Scottish Government announces £320m support package for businesses affected by Coronavirus
New measures to limit the impact of COVID-19 on the business community in Scotland, which includes a £320 million support fund, have been announced by Kate Forbes, finance secretary.
The following steps will be put in place to support businesses during the 2020-21 financial year:
• a 75% rates relief for retail, hospitality and leisure sectors with a rateable value of less than £69,000 from 1 April 2020
• an £80 million fund to provide grants of at least £3,000 to small businesses in sectors facing the worst economic impact of COVID-19
• 1.6% rates relief for all properties across Scotland, effectively reversing the planned below inflation uplift in the poundage from 1 April 2020
• a fixed rates relief of up to £5,000 for all pubs with a rateable value of less than £100,000 from 1 April 2020
Ms Forbes will also write to all local authorities urging them to respond positively to requests from rate payers for payment deferrals for a fixed period.
The announcement comes after Ms Forbes urged for joint working between the Scottish and UK Governments in order to tackle the economic implications of the outbreak last week.
Ms Forbes said: “COVID-19 will have challenging implications for businesses and the economy over the coming weeks and months.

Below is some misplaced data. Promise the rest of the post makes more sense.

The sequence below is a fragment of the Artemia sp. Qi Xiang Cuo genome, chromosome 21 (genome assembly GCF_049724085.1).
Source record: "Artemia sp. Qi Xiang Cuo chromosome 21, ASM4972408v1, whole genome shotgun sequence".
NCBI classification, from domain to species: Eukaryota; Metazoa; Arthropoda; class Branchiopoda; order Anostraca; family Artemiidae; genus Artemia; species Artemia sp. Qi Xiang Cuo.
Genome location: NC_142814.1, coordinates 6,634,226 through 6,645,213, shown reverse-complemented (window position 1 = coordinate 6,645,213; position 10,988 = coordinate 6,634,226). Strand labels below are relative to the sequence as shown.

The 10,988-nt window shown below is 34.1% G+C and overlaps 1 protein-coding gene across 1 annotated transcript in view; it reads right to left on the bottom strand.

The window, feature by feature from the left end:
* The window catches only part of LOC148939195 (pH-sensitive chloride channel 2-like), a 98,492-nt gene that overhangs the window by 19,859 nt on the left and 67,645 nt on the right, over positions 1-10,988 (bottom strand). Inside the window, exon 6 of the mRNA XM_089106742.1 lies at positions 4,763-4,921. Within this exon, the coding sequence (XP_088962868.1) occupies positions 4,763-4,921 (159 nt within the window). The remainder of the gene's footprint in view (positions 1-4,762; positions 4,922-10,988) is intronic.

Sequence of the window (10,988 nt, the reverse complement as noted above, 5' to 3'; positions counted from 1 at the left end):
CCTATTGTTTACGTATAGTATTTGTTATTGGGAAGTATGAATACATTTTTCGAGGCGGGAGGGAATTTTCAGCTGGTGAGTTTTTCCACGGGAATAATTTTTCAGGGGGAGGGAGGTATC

“As well as following the latest health and travel advice, it’s also crucial we consider the latest economic analysis and listen carefully to what the business community is telling us. We know that the tourism and hospitality sectors are facing immediate pressure, which is why we have directed support to them in particular.
“All rate-payers will benefit from a relief that effectively reverses the planned inflationary uplift in the poundage that was due to come into effect in April.
“The measures I’m announcing today will provide £320 million of assistance to Scottish business and ensures that all Non Domestic Rate consequentials we expect to receive from the UK Government associated with the COVID-19 outbreak will be used to provide Scottish business with support through what is likely to be a difficult time. We will also be making the case to the UK Government that, because of the larger number of small businesses in Scotland, we need additional resources to be able to provide further support.
“Businesses receiving support are being encouraged to operate with fair work principles including supporting staff to self-isolate when they need to and if they have caring responsibilities and to consider keeping staff in employment where at all possible.
“We continue to work closely with our partners to identify what further support is needed and I’d encourage any businesses with questions relating to the impact of COVID-19 to contact the helpline we launched this week.”
Responding to the announcement, Andrew McRae, policy chair for the Federation of Small Businesses (Scotland), said: Businesses across Scotland will be pleased to see this new package from the Scottish Government. While the shape of this help is slightly different to the support being offered to businesses south of the border, it is a substantial attempt by Ministers in Edinburgh to help perfectly sound businesses facing severe short-term cash flow problems.